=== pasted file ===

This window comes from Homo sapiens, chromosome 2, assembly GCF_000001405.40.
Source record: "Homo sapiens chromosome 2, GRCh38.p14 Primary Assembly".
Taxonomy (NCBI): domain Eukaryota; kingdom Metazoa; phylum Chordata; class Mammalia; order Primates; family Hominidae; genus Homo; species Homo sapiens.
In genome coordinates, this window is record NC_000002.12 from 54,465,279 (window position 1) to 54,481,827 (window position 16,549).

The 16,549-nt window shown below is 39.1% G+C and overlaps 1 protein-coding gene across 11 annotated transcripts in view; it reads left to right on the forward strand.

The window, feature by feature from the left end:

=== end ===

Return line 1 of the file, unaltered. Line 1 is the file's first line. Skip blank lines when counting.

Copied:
This window comes from Homo sapiens, chromosome 2, assembly GCF_000001405.40.